I’ve spent my life trying to get it all done. I have to-do lists everywhere, scrawled on the backs of receipts, in files on my computer, on the pages of countless legal pads. I have a planner where I write lists for each day, for the week, and for the year. If I don’t have a backlog of chores, I make lists of leisure activities. I am unmoored without a list.
I have always fantasized about what it might be like to live without a list. And then, five years ago, it happened. The pages of my planner went blank for weeks and then months. I felt a cavernous space open up. All the doings that filled my days, turns out they were non-essential. They fell away, and my family survived — albeit in a much messier house and with a lot of frozen pizza for dinner. The problem was, the way I achieved this list-free existence was by having a full-on physical and mental breakdown. When I clawed my way back, I was grateful for the return of the lists. They meant I was a fully functioning human again. And they were much, much better than lying on the couch Googling cures for back pain.
But now that I am immersed again in my doing life, I am beginning to realize that behind all these lists is a delusion: The idea that I am going to get to the end. And somewhere beyond the end of the list is a meadow where I am strolling dreamily, writing down scraps of poetry, with nowhere to be, nothing to do, no one waiting impatiently for my return.
To reach that place, I have to finish the ever-growing list. I must work furiously, for life is only so long and I really want to hurry up and get to my meadow. So I vacuum and grocery shop and pick up the prescriptions, all with the feeling of a wolf at my heels. I am racing against the list. If I can work faster than it grows, I just might win. Sometimes, when I remember to pause in the middle of my doing, I can feel the fear that propels me. It sits right in the center of my ribcage. Like a jockey, it cracks its whip relentlessly. “Go, go, go. Faster! Get to the finish line!”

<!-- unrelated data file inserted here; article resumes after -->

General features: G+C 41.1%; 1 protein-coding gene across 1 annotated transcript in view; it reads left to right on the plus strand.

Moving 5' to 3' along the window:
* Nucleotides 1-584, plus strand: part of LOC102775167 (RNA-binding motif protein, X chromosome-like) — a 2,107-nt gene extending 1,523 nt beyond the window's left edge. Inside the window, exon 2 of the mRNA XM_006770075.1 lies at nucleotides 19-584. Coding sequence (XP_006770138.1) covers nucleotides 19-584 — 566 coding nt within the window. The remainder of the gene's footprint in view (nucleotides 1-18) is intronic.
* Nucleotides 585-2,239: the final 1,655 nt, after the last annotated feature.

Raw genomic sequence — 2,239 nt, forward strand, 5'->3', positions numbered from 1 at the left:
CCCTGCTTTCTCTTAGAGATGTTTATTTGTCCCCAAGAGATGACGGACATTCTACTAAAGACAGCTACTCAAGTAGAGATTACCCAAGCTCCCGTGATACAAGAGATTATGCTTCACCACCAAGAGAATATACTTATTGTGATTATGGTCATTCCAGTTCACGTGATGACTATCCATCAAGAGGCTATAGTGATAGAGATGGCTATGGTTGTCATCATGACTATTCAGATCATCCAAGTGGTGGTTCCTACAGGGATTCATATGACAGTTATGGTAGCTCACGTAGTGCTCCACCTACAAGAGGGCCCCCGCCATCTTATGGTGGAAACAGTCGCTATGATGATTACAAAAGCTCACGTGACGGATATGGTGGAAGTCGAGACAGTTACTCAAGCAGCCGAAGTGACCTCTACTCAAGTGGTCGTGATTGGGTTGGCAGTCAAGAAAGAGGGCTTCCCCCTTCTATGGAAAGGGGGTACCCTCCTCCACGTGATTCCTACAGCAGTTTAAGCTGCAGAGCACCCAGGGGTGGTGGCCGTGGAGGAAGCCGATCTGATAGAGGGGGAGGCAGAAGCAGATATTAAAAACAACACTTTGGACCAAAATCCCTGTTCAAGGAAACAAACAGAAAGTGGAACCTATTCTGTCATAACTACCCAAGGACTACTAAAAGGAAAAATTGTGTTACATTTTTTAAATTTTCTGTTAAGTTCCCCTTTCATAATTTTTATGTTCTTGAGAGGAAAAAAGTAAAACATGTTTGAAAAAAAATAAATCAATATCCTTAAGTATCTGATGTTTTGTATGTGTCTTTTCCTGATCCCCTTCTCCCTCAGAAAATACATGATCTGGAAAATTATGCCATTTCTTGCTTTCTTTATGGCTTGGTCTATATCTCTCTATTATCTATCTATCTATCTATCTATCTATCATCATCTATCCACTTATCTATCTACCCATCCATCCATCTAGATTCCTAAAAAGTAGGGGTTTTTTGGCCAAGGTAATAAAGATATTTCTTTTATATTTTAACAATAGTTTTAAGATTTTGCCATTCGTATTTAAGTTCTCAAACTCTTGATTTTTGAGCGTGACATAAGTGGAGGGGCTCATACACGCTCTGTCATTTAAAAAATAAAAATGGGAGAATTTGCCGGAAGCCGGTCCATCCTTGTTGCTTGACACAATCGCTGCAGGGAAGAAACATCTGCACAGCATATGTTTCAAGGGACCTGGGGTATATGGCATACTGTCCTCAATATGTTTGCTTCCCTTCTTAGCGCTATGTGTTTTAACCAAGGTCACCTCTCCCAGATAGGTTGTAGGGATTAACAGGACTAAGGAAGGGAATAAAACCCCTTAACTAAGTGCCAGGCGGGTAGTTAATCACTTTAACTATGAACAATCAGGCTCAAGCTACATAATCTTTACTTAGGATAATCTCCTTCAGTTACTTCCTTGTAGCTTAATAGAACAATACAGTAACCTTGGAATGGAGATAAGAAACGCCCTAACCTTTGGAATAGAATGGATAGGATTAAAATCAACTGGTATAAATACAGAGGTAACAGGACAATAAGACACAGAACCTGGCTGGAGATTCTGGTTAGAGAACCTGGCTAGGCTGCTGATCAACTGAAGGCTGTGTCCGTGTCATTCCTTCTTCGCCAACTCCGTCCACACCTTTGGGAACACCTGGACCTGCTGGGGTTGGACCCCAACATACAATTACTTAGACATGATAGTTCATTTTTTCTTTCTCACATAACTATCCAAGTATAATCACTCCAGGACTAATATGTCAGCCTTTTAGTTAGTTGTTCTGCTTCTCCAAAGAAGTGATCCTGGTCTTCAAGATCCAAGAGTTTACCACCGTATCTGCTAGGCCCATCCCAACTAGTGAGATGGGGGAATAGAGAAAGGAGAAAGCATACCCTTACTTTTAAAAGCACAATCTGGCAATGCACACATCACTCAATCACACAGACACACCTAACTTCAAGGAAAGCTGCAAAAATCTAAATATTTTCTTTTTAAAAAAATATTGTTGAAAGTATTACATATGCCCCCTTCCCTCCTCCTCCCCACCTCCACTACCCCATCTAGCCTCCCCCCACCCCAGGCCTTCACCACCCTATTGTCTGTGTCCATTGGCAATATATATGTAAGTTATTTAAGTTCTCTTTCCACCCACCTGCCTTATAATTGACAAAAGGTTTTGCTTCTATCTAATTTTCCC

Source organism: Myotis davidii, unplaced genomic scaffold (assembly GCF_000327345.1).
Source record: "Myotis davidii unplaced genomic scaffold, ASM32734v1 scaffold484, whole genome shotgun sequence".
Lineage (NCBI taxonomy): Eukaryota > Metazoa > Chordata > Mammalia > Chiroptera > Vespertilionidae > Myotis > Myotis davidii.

I turned 43 a few weeks ago, and it occurs to me that I’ve spent the better part of four decades rushing toward some ill-defined finish line. A few weeks ago, at the meditation group I attend, someone said, “I told my wife the other night, ‘I think I’m almost caught up.’ And then I realized I’ve spent the past 60 years feeling like I’m ‘almost caught up.’”
I’m not ready to give up my lists. I’m still going to vacuum and grocery shop and wrap the Christmas gifts, and relish crossing each task off the list. After all, those chores mean I am alive and functioning, that I have money to buy food, a house to clean, and a family to share the holidays with. But what if I took the whip out of fear’s hand? I could do that by simply accepting that I will never get to the end of the list. And by finally telling myself the truth: There is no meadow except the one I cultivate here and now.